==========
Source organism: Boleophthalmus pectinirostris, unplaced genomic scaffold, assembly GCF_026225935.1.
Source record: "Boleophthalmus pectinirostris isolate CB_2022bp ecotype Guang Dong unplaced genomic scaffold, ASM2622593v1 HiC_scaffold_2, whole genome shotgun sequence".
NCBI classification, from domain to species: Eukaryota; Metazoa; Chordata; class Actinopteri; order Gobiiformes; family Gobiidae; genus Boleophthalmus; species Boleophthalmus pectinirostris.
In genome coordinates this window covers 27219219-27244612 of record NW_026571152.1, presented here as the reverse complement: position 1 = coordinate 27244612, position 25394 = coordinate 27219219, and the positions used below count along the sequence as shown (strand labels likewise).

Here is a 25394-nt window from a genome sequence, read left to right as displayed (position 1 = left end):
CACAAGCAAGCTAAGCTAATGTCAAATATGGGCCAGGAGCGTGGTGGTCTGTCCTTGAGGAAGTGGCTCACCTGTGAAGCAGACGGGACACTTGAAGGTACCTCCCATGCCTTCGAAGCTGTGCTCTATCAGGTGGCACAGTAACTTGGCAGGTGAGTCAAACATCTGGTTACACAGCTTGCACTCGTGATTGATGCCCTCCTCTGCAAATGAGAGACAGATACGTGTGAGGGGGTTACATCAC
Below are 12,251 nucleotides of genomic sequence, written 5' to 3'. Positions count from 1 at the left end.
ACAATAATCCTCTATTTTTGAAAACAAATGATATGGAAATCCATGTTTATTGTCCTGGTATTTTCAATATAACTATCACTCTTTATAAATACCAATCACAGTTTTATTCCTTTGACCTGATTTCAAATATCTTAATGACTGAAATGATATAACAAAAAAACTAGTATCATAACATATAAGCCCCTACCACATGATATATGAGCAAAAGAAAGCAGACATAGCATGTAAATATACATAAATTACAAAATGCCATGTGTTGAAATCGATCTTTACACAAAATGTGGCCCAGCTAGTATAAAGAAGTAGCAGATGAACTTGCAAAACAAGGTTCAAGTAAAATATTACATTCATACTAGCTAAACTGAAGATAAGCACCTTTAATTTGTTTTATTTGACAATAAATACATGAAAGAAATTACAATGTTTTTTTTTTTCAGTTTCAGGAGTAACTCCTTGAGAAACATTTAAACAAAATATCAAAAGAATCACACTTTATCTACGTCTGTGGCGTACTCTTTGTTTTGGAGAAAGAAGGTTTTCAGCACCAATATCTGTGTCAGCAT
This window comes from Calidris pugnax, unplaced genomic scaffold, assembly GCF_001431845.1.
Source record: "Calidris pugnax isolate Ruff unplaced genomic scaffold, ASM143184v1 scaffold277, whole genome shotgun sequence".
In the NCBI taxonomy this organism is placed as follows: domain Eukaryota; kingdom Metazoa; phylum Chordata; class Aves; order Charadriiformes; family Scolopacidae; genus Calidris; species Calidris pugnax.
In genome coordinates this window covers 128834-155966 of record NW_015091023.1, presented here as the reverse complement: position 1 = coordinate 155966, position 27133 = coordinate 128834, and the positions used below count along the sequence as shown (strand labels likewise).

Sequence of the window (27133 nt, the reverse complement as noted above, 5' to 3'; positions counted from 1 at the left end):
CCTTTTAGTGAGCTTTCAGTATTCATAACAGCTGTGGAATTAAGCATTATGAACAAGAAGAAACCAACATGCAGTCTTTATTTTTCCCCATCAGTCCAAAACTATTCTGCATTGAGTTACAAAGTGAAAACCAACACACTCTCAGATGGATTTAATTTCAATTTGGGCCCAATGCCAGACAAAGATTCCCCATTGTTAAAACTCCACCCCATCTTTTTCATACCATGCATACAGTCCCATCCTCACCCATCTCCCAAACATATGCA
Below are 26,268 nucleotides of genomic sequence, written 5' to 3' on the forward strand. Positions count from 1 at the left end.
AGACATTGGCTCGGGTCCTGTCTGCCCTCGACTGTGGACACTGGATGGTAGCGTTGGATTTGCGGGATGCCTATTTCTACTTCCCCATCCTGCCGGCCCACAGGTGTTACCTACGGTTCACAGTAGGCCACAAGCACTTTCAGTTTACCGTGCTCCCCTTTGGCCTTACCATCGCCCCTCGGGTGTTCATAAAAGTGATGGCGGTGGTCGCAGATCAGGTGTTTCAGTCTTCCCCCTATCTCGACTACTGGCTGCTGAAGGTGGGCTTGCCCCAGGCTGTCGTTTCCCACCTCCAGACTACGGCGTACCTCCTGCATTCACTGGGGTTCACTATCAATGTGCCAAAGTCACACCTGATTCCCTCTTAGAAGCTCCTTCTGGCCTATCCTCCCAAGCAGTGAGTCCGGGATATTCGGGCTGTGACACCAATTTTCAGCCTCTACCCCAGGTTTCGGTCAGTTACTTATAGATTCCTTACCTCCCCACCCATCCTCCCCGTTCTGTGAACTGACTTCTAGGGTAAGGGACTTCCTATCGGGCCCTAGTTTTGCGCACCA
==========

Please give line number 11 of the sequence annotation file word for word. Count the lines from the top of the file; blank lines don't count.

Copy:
In the NCBI taxonomy this organism is placed as follows: domain Eukaryota; kingdom Metazoa; phylum Chordata; class Aves; order Charadriiformes; family Scolopacidae; genus Calidris; species Calidris pugnax.